Best Blue Chip Canadian Stocks
I recently published my list of Canada’s 100 largest dividend stocks for 2020. When investors think of Canadian blue-chip stocks, they think of the best Canadian dividend stocks. As well as paying a consistent dividend, many of the companies on my list have something in common.
The term “blue-chip share” is somewhat vague, but in general, a blue-chip share is a large A-list company with a strong financial balance sheet over many years. Our definition of a blue-chip stock has a high market capitalization and is a top company in its industry. In searching for high-quality stocks, the top three performers are within a sector or industry, such as the Canadian banking industry. Still, various stocks could also be considered blue chips, even if they are not at the forefront.
Such companies tend to be safer and less volatile than other stocks that pay dividends. As a result, investors in blue-chip stocks rely on them for steady growth and their ability to pay dividends regularly. Penny stocks, which tend to sell for less than $5, are also known as micro-cap stocks or small-cap stocks.
If you want to invest in growth stocks that are part of technology such as biotechnology, cannabis or disruptive blockchain space, you need to include blue-chip companies as a significant percentage of your total portfolio to get the benefits mentioned above. Investors looking to build a portfolio of stocks to complement their portfolio of index funds and individual stocks known as “core” or “exploration” would be well advised to stick to North America’s largest and best-known companies. The attributes that make blue-chip stocks more conservative for younger investors with higher risk tolerances and longer time horizons make smaller stocks and top companies more attractive.
For example, investing in a company like British Petroleum provides investors with access to the oil and gas sector and the commodity markets through its other businesses. As a result, there is no uniform definition of a blue-chip stock. Still, they all share common attributes, including strong balance sheets (including large positive cash flows) and enduring business models that create fundamental and intrinsic value and returns that help them grow solid. In addition, each share has many measurable intrinsic qualities that bring them to this coveted club.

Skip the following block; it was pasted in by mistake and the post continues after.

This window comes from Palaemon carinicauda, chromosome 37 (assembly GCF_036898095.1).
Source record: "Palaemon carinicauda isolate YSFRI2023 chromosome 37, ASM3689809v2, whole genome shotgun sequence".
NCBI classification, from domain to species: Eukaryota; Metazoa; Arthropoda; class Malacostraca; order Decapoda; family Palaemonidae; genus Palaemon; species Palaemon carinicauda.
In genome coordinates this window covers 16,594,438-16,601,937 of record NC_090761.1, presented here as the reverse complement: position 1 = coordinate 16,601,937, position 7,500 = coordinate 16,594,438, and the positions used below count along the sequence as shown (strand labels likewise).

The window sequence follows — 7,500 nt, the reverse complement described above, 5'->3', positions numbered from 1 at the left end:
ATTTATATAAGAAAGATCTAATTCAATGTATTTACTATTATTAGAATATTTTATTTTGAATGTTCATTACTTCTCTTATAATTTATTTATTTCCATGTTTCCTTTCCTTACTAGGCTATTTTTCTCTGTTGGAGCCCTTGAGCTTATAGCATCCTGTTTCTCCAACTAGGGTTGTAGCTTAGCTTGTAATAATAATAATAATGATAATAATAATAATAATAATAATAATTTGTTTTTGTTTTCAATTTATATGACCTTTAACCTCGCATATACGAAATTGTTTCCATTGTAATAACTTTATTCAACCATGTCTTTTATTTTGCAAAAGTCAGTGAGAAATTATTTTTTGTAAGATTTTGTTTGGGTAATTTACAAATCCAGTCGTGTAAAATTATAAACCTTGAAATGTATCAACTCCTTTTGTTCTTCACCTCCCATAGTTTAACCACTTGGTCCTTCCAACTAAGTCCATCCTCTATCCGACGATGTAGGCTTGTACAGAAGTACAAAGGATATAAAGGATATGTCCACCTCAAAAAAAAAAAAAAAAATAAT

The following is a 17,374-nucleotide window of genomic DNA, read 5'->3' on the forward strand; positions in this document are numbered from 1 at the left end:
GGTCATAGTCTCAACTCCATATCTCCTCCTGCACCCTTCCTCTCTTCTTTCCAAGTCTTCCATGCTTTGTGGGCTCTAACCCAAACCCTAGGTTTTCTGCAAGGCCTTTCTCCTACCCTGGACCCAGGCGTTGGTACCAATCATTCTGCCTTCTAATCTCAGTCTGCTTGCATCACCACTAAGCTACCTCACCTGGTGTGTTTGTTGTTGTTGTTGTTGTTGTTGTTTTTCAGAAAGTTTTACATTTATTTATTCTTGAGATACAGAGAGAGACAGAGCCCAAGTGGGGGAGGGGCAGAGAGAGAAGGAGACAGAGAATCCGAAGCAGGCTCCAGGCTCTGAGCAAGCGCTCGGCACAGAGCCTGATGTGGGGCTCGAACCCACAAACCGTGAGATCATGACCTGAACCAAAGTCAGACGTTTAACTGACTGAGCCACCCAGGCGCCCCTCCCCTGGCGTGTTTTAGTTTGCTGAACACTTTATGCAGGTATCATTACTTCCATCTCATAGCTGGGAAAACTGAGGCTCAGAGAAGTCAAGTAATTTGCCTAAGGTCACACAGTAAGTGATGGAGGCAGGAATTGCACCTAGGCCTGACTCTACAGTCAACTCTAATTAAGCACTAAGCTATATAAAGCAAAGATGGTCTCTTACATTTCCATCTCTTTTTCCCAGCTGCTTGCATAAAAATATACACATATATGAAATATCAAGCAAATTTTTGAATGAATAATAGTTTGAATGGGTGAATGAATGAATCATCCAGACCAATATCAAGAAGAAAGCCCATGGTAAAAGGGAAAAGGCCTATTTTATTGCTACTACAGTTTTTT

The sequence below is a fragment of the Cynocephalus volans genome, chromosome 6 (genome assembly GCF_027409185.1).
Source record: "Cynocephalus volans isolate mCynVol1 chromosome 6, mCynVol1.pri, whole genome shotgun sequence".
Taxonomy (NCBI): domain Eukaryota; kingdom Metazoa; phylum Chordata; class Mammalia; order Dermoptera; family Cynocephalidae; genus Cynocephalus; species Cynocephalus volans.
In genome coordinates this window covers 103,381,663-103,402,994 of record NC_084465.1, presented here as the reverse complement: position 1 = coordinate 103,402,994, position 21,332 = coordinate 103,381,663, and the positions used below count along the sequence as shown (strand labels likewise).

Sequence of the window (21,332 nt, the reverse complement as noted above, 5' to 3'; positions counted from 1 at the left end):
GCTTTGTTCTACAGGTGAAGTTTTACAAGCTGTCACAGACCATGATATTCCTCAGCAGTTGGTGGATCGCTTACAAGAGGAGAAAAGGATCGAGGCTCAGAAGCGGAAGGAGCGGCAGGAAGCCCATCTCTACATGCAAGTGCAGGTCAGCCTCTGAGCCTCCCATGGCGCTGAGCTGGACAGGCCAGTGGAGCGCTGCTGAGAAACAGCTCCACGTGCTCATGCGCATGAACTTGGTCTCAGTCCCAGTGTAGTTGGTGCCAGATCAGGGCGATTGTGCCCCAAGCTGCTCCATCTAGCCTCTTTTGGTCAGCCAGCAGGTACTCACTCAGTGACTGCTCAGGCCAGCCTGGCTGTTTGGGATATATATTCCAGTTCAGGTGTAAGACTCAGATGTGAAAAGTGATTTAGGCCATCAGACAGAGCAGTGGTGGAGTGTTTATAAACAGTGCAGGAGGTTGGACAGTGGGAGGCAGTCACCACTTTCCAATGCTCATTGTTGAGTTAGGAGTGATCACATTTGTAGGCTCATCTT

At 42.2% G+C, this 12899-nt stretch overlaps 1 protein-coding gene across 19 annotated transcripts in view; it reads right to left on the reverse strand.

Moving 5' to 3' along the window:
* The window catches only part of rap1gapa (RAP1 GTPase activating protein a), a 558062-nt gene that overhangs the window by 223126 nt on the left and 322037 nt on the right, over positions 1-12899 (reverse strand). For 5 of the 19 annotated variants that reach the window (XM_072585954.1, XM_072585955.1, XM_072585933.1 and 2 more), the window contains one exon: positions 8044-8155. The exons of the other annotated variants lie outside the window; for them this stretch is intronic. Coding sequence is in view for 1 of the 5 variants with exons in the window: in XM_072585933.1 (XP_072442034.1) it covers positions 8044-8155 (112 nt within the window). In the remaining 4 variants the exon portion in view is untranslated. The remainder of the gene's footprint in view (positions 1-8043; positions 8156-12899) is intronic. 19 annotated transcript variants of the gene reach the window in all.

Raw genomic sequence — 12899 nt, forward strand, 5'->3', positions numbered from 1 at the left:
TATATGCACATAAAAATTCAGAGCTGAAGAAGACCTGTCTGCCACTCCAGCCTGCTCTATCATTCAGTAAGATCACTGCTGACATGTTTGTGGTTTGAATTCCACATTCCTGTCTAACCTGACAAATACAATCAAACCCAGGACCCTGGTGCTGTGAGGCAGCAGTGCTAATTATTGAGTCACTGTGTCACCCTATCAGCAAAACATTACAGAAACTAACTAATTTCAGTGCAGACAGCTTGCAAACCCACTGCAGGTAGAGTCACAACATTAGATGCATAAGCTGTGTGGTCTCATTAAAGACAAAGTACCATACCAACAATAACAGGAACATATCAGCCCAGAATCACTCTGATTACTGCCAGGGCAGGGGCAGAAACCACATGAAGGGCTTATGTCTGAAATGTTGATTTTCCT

These companies are market leaders in their respective industries and have steadily increased shareholder wealth over time. However, for a company to deliver a steady, sustainable and growing dividend, it needs a strong business model that has become a large company or a large market cap company. Huge companies enjoy an excellent reputation as large, established, financially sound companies operating with reliable returns that pay dividends to investors for many years.
The S & P / TSX 60 Index ranks Canada’s top companies by market capitalization and includes companies that have historically delivered stable returns with minimal volatility for investors. Companies in Canada’s financial sector make up a large share of the nation’s top stocks. There is no generally accepted benchmark for market capitalization above $5 billion, but the market leaders are companies of all sizes.
The companies listed on the TSX represent 70% of the market capitalization of all TSX-listed Canadian companies. Royal Bank of Canada is the largest bank in the country regarding assets, market capitalization and securities. In the years before the push-shop battle, RBC was the largest Canadian company by market capitalization.
The company has been named one of Canada’s most valuable brands for six years in a row, and its reputation for customer satisfaction is unsurpassed. In addition, Fortis has increased its dividend 46 years in a row and, with energy consumption rising, the company is well-positioned to continue to deliver solid returns to investors. The company is a global company with offices in Canada, the United States and 40 other countries.
A growing number of investors prefer to build their own portfolios of Canadian blue-chip stocks and secure their exposure in the US and internationally through low-cost ETFs. Investors can siphon off the top 20 Canadian blue-chip stocks, buy them, pay a low ongoing management fee and hold them in ETFs such as MER (XDV: 0.55) or XIC (MER: 006). However, investors who take a dividend approach to invest in blue-chip stocks should not stray too far from obscure or unknown companies or companies that have failed profitability tests or are in danger of cutting their dividends.
High-cap stocks that pay dividends often fall out of favour and do not beat the wider market. Smaller companies in the top 50-100 companies on the TSX may offer greater growth potential, but they also carry higher risk. Look for companies that have paid high dividends to their shareholders in the past and see if they offer an attractive investment opportunity for you.
Remember that you should only decide to buy an individual share after extensive research and consultation with an investment professional. This is different from investing in growth stocks because growth stocks rely on their growth potential, not on their past results or prolonged price fluctuations over the long term.